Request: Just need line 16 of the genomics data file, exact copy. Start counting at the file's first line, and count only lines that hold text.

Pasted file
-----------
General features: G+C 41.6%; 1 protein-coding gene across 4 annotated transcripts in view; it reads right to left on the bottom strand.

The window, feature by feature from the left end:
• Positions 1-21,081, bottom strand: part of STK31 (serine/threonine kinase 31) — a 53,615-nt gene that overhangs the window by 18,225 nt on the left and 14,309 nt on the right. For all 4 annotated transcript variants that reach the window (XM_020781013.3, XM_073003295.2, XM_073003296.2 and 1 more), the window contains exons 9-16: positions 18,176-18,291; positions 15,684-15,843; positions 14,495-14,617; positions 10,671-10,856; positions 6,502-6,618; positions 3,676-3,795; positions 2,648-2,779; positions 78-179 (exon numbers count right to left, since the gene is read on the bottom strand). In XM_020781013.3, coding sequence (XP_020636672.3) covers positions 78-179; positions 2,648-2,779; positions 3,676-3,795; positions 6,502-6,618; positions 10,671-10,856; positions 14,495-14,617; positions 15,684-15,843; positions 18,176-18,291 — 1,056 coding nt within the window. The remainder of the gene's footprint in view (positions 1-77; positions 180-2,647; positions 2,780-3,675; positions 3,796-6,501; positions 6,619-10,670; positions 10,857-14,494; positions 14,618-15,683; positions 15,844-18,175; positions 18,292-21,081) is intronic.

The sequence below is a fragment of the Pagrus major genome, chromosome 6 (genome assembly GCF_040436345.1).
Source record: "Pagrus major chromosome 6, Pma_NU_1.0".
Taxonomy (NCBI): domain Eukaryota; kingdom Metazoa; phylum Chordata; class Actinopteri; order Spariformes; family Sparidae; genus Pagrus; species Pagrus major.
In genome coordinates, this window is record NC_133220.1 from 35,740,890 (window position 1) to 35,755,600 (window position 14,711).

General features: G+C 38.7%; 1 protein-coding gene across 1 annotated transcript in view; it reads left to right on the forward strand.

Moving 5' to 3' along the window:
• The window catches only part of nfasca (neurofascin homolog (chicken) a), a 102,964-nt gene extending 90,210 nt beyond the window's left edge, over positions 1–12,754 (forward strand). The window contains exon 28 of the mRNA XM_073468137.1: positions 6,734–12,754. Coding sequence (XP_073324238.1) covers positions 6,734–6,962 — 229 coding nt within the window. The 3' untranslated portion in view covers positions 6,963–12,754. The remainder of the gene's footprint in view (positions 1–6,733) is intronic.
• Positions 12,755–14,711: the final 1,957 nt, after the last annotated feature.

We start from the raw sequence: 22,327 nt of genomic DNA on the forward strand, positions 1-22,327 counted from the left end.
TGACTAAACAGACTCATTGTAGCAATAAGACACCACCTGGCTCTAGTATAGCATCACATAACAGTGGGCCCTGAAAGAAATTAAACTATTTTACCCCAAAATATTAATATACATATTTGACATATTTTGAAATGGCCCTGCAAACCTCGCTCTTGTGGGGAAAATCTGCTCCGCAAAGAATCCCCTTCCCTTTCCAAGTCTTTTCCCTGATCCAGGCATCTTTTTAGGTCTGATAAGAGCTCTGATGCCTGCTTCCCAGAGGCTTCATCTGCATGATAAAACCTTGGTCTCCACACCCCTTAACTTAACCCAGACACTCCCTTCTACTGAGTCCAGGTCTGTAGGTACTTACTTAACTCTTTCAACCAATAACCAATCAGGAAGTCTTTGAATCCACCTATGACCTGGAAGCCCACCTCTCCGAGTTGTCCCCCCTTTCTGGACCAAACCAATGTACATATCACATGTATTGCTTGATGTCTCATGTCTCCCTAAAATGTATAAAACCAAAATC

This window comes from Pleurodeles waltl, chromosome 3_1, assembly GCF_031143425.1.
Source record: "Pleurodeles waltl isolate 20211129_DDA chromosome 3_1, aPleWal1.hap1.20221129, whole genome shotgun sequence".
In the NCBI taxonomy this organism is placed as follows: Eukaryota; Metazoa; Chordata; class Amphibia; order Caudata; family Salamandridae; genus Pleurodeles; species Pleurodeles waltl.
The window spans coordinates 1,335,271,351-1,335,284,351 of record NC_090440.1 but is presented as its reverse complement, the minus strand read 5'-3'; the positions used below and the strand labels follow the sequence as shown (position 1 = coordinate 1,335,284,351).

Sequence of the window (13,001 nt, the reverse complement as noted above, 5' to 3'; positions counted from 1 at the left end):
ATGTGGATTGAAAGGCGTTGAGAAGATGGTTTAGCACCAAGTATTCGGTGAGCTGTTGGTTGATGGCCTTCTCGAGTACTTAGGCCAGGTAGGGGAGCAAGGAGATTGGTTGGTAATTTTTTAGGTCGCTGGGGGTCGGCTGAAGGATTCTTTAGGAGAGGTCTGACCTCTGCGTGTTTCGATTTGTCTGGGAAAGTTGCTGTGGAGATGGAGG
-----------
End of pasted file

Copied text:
In the NCBI taxonomy this organism is placed as follows: Eukaryota; Metazoa; Chordata; class Amphibia; order Caudata; family Salamandridae; genus Pleurodeles; species Pleurodeles waltl.